I went on a bit of a fashion tirade in a previous post about guys and “casual fashion” in restaurants and the general demise of the dress code. The wearing of the ratty T-Shirt, shorts and flip-flops as an all-occasion outfit on weekends is a way for most men to say, “You know, I just give up. I don’t want to try to keep us with any kind of fashion trend anymore; and who has time to shower and press a shirt anyway.”
Guys are generally not very fashion conscious. Straight guys, that is. Straight, white guys, that is. I am by no means a fashion guru, having just recently learned that double-breasted suits (or any suit, for that matter, with more than two buttons) are out of style; but I do try to learn as I go. Some of my suits are old enough that I get a tag like this one when I send them in to be cleaned.
I’m surprised that the cleaners didn’t put something in the “Remarks” space like “You’re kidding, right? You’re still wearing this?”
A lot of men are frozen in a wax-museum-like snapshot from some time way back in fashion history. At some point in their youth someone (in most cases a woman so good looking that they had absolutely no chance with her anyway) told them they looked “pretty good” wearing a certain style that was “in” at the time, and they have dutifully worn it ever since, adopting it like a stray cat. This explains that guy you see out on Friday nights at the bars, still wearing his dirty “Members Only” jacket; or the old guy in the pink oxford shirt, white khakis, and loafers, with the Yacht Club hat that he saw in a Hugo Boss ad in 1988, and he wears it no matter what month it is; and of course there’s the white guy still sporting the disco-fro he adopted in 1980 (my daughter calls this look “Age-Inapproriate Hair”). An easy guide to staying ahead of the fashion curve for us old white guys: if old, white guys are wearing it, it’s out of style for everyone else already and should be abandoned immediately. You would also do well to occasionally buy one of those GQ’s that you otherwise give only a passing glance at the airport newsstand.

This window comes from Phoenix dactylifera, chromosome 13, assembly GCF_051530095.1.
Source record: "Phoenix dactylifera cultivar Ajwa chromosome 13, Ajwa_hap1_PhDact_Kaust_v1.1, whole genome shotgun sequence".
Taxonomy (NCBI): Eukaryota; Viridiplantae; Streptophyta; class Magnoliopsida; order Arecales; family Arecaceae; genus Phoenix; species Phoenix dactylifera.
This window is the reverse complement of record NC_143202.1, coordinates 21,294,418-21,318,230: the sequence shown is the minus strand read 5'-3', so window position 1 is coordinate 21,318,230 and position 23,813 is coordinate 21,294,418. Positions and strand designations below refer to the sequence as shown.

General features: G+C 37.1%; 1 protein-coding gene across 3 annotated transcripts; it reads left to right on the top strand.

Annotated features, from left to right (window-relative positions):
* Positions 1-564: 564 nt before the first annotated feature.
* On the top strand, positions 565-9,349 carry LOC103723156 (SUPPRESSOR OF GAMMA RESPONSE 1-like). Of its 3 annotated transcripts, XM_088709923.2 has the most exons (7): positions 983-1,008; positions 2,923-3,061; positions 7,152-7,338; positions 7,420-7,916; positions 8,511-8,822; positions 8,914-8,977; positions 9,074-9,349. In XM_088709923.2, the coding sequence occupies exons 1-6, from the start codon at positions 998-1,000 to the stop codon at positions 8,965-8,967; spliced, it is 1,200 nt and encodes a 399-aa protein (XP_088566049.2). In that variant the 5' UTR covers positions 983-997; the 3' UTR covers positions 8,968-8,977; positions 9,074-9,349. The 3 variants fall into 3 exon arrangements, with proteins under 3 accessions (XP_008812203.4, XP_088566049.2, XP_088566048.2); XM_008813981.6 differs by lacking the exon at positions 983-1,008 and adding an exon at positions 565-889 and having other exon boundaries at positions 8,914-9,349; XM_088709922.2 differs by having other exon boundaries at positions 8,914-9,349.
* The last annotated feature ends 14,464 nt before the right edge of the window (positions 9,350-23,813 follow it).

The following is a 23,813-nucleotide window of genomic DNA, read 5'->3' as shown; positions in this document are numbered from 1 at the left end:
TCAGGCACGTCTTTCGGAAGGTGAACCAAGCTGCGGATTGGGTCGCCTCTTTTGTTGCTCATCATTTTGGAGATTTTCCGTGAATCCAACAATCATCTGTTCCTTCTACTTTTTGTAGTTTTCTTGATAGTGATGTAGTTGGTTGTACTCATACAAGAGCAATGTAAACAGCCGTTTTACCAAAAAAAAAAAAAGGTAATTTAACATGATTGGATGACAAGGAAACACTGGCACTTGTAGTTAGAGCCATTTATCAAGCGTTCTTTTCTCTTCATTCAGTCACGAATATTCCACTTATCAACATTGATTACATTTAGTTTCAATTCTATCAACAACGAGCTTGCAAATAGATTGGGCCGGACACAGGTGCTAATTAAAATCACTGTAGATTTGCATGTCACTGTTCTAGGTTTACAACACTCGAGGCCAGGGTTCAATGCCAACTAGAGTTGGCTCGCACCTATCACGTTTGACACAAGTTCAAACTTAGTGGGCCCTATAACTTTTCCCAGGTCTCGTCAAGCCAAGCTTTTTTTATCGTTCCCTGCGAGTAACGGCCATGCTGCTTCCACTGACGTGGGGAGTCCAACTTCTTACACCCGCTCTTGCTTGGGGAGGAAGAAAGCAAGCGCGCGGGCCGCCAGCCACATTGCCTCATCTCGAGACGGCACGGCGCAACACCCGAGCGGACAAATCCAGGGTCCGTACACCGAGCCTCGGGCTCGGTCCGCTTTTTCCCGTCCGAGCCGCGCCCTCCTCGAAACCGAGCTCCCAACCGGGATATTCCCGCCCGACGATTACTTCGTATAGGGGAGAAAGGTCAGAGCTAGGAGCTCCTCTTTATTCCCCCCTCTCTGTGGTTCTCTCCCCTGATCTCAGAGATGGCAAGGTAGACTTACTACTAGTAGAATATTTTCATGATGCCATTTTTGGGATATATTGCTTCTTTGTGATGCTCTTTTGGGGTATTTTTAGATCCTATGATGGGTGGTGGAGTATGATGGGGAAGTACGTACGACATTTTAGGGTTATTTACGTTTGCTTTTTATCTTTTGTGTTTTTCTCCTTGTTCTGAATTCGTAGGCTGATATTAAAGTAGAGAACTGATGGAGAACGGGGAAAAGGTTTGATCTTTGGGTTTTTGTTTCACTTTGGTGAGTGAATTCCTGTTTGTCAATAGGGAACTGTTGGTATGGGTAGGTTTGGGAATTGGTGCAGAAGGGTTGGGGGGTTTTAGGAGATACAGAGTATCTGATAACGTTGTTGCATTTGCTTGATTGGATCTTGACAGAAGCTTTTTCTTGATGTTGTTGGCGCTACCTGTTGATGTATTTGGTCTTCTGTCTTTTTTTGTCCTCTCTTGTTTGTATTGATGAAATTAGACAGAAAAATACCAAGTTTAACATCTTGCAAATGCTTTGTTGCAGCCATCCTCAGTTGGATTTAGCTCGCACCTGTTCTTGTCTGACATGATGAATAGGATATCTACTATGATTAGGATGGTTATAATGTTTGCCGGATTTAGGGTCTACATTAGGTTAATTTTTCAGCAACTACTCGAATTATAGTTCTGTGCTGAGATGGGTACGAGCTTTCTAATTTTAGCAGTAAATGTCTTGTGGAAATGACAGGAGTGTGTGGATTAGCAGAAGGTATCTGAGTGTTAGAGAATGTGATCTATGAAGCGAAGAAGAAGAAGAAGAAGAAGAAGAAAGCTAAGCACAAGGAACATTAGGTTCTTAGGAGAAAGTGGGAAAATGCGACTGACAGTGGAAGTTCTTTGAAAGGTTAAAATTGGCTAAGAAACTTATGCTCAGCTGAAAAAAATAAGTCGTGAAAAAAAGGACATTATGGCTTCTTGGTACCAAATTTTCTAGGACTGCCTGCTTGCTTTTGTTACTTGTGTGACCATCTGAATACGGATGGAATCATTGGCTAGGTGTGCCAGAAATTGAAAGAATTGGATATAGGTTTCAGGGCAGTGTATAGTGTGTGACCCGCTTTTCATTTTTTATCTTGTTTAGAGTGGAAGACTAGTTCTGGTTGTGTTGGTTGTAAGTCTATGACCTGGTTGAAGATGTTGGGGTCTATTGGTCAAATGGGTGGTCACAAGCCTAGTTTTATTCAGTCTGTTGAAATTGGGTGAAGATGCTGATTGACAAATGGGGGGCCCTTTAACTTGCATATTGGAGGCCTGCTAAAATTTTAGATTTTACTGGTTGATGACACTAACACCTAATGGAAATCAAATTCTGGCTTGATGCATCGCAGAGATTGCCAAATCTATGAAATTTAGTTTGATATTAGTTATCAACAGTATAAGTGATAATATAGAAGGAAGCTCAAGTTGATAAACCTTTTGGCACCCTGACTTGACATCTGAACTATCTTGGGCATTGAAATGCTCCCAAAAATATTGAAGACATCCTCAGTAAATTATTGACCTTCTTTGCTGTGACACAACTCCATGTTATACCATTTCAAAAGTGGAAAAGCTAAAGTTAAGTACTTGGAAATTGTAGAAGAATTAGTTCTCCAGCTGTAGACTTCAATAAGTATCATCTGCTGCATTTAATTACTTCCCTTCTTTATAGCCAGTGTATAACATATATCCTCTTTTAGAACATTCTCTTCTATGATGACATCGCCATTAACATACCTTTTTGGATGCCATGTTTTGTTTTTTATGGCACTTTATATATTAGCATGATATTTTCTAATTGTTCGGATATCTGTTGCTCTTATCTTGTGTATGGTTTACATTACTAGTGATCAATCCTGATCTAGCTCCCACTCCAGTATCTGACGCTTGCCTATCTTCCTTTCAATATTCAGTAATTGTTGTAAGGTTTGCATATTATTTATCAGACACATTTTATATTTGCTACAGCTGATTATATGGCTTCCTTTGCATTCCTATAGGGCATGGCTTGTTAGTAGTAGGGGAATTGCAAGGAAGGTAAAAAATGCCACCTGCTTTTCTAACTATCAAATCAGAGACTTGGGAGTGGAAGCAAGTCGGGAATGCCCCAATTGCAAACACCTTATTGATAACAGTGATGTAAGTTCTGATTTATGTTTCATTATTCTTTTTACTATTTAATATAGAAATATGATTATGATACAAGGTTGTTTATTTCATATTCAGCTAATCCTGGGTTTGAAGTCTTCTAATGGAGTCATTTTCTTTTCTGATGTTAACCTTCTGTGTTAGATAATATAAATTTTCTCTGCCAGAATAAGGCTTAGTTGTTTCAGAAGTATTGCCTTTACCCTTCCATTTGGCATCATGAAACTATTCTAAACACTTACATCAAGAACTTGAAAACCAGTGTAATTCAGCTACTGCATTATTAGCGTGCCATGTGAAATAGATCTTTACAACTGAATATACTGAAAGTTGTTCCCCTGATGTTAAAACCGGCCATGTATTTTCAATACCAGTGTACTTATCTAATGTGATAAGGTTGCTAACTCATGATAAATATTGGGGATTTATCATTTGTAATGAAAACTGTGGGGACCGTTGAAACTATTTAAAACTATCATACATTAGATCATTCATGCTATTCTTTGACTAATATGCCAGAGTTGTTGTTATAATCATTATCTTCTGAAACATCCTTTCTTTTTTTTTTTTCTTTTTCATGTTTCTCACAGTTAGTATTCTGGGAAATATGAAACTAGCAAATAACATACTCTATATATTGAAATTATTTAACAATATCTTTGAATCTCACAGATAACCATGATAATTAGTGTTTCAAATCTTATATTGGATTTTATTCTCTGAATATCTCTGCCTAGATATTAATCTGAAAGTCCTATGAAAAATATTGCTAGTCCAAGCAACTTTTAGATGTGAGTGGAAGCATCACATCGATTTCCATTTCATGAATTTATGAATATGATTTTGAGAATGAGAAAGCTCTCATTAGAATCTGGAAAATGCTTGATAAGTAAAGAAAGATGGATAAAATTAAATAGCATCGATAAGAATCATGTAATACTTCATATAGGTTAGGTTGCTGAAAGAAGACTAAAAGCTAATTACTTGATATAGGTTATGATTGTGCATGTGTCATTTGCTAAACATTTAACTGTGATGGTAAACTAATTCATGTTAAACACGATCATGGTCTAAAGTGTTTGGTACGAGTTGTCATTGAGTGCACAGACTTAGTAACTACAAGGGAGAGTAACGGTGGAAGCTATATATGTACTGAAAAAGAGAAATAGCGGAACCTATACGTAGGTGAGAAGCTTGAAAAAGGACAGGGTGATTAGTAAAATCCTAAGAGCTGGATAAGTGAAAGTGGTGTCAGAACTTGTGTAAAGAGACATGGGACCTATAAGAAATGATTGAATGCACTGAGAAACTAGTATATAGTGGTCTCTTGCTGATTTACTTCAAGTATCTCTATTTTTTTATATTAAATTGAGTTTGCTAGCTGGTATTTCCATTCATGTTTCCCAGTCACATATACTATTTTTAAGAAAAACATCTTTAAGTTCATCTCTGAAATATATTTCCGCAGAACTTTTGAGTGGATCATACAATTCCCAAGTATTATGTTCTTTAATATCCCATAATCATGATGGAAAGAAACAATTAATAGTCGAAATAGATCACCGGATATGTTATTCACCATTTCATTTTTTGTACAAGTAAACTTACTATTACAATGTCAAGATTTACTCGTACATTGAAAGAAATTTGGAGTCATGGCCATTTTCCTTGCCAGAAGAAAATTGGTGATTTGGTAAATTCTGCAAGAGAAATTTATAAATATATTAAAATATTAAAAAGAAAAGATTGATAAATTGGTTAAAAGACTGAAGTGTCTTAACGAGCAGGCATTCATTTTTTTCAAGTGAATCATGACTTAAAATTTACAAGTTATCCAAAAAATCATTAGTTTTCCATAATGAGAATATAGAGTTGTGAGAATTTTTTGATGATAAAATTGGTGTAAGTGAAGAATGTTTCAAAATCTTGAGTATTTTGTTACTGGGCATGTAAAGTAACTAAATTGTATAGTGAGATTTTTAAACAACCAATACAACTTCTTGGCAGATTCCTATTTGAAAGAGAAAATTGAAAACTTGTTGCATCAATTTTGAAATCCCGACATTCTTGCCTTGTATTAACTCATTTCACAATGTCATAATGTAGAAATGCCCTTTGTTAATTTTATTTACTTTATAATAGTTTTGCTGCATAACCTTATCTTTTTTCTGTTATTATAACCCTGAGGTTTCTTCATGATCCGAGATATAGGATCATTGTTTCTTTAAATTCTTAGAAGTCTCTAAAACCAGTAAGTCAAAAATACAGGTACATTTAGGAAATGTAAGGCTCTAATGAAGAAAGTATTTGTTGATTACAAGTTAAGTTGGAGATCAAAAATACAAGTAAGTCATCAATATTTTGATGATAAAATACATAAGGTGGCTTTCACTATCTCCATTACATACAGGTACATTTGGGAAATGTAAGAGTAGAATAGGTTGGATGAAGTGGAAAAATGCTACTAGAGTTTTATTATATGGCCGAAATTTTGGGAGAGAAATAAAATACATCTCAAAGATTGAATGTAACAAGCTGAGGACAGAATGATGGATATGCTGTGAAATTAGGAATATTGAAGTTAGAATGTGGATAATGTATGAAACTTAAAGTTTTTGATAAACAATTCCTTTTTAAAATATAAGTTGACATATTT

Anyway, it all makes for great people watching when the local color is out in force as it was yesterday. We dropped in at a local Mexican-themed bar and grill whose saving graces are a decent plate of nachos and a nice big deck overlooking the river. We have learned we need to give implicit instructions to the bartenders here on how to make a Margartita, as we will otherwise end up with the Americanized version comprised of Jose Cuervo Gold (the Wonder Bread of tequila’s) and too much Sweet and Sour. So, after a first round that we had to send back to be recontstructed, we are enjoying said nachos and a decent beverage on the deck. One of our favorite local musicians is performing with a band comprised of some very good, old rocker dudes; an almost-warm, gentle sprinkle of summer rain is falling on us, and I am so reminded of the South.
The rainy scene on the deck, overlooking the river and surrounded by oak trees, takes me back all at once to sitting in a hot and humid spring rain waiting for Allen Toussaint to hit the stage at Jazz Fest; eating Low Country Boil outside, under the oaks at the Crab Shack in Savannah; and to watching the neighborhood kids riding their bikes to stay just ahead of the curtain of rain marching steadily down the street during one of those every-day-at-three-o’clock thunderstorms in New Orleans.
The old guy in the Hugo Boss Yacht Club outfit is boogying to a reggae version of a Neil Young tune up near the band, and most of the locals are huddled under big orange umbrellas normally used for keeping the sun off of them; but we are out there, unsheltered, enjoying the weather and the memories, and I am worrying slightly about the body-piercings on our young waitress drawing a lightning strike. As this is Napa, not Louisiana, after a couple of hours the rain is beginning to turn cold enough to finally be uncomfortable, the Margaritas are kicking in, the third set is over, and so we decide it’s time to go. A brief but blessed reminder of some good times had in the past and of what not to wear in the future.